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21st-century learning

The problems in public education are worrisome and well-documented: lagging math and science scores, shaky skills in reading and writing, growing numbers of students reaching college ill-prepared—or simply not getting there at all.

Eighth graders in Main Street Middle School in the Soledad (Calif.) Unified School District take honors Algebra I.

Algebra I has long served as a gateway to higherlevel math courses and science courses, such as physics, and has been required for high school graduation as well as admission to most colleges. But taking algebra also can turn into a pathway for failure, from which some students never recover. In 2010, a national U.S. Department of Education study found that 80 percent of high school dropouts cited their inability to pass Algebra I as the primary reason for leaving school.

• Establish clear expectations and
deadlines from the start

• Be in regular communication
with students, using whole group
and individual email, phone calls,
and chat features

• Guide students through projects,
activities and problems with
carefully-crafted directions

• Pay attention to online voice: be
positive, personal, professional,
and approachable

• Provide regular and timely feedback

• Model good online behavior and
encourage student reflection

• Listen to and learn from students

Students are doing less hand-raising and more clicking as online classes become increasingly popular in K12 instruction, both in combination with brick-and-mortar classrooms and in independent full-time virtual schools. “It’s exploding,” says Barbara Treacy, director of EdTech Leaders Online, a program of the nonprofit Education Development Center that works with educational organizations to develop online courses and professional development. “What we’re going to see in the future is a spectrum of blended courses, and the rare classroom that is 100 percent face-to-face.” 

So long, clunky desks. No more one-size fits all. Instead, cumbersome one piece desk-chair combos are slowly disappearing from classrooms. Institutional-style, heavy wooden desks dominated the school furniture scene for most of the past 100 years. However, as instruction shifts to a learner-centric, individualized approach with a focus on small group activities, heavy furniture that small hands cannot move on their own have become less desirable, according to John Musso, executive director for the Association of School Business Offcials (ASBO).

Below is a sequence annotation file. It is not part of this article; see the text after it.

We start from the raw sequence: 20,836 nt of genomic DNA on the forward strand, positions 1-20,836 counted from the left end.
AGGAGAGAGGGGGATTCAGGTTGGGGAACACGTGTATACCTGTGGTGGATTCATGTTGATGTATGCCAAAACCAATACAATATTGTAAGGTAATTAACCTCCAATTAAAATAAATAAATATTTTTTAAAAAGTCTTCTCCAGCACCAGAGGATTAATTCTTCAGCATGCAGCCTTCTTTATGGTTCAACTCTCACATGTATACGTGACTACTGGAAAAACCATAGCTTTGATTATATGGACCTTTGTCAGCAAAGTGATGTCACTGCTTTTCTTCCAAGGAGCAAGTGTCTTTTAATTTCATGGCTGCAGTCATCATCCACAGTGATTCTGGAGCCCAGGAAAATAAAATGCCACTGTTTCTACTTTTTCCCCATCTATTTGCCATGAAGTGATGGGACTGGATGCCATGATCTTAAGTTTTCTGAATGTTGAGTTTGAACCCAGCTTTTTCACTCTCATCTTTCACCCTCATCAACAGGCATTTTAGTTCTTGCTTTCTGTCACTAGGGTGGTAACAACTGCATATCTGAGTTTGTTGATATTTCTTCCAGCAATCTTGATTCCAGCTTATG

Just 20 miles from Manhattan sits the community of Roslyn Heights, N.Y., where its 3,300 students are among the best and brightest, consistently scoring above county, state, and national averages on standardized tests and College Board exams. In the last few years, the Roslyn (N.Y.) Public Schools implemented the latest technology and exposed students to world culture. 

A great privilege early in my career was editing the original words of the Swiss developmental psychologist and philosopher, Jean Piaget, for one of his few articles directed to teachers. As a doctoral student, I had been captivated by Piaget’s theories that children pass through four major intellectual development stages, which influenced the federallyfunded “lab-centered” curriculum programs of the era—particularly in science and mat —and I later wrote chapters on Piagetian psychology for three texts.

• Have regular classroom teachers collaborate with ESL counterparts to create lessons that help ESL students master the learning required by state standards.

• Focus in the classroom on project-based learning and small-group projects that call for the development of English language in areas from science to social studies.

• Provide aides in ESL classrooms who speak the most frequently occurring native languages of students in the district.

The University of Rhode Island (URI) has an ESL certification program that is growing like “mad,” with 90 masters candidates enrolled, according to Nancy Cloud, the coordinator for the program that leads to a masters’ degree in education and ESL certification.

ESL certification is so valuable in K12 education now because the demands for ESL teachers are growing while regular classroom positions are being eliminated in some districts, she adds.

Minneapolis Public Schools

English as a Second Language programs have historically focused on Spanish-speaking students, but the ESL map is undergoing a dramatic transformation that is challenging K12 schools to cope with a burgeoning number of different native languages—more than 100 in some locations—as new immigrants arrive in districts across the country.